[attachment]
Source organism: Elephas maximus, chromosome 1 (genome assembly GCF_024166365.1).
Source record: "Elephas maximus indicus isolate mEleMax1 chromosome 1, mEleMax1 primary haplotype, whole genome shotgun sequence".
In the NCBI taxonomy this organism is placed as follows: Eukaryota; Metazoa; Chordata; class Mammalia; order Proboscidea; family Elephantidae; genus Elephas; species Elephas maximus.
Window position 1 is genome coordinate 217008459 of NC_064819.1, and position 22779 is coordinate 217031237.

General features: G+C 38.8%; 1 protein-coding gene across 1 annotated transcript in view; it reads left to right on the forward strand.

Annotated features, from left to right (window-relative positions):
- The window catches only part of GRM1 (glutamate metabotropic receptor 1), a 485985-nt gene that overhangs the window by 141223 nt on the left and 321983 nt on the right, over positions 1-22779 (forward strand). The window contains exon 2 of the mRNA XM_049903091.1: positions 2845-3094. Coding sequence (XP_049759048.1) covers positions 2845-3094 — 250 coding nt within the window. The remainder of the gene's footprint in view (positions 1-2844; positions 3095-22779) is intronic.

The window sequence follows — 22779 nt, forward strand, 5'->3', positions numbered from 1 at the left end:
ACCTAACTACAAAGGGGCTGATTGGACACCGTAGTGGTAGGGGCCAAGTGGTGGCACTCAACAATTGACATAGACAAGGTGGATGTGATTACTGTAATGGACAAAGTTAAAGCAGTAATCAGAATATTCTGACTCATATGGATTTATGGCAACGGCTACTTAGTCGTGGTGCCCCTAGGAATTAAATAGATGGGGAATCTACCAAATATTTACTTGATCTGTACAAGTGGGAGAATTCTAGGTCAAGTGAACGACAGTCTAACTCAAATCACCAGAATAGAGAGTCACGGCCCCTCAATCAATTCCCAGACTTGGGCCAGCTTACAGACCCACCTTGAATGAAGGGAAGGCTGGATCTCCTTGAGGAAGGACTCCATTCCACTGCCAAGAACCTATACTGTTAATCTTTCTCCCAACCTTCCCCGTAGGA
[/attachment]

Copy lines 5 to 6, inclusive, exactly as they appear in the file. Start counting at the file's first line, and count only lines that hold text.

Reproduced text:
General features: G+C 38.8%; 1 protein-coding gene across 1 annotated transcript in view; it reads left to right on the forward strand.

Annotated features, from left to right (window-relative positions):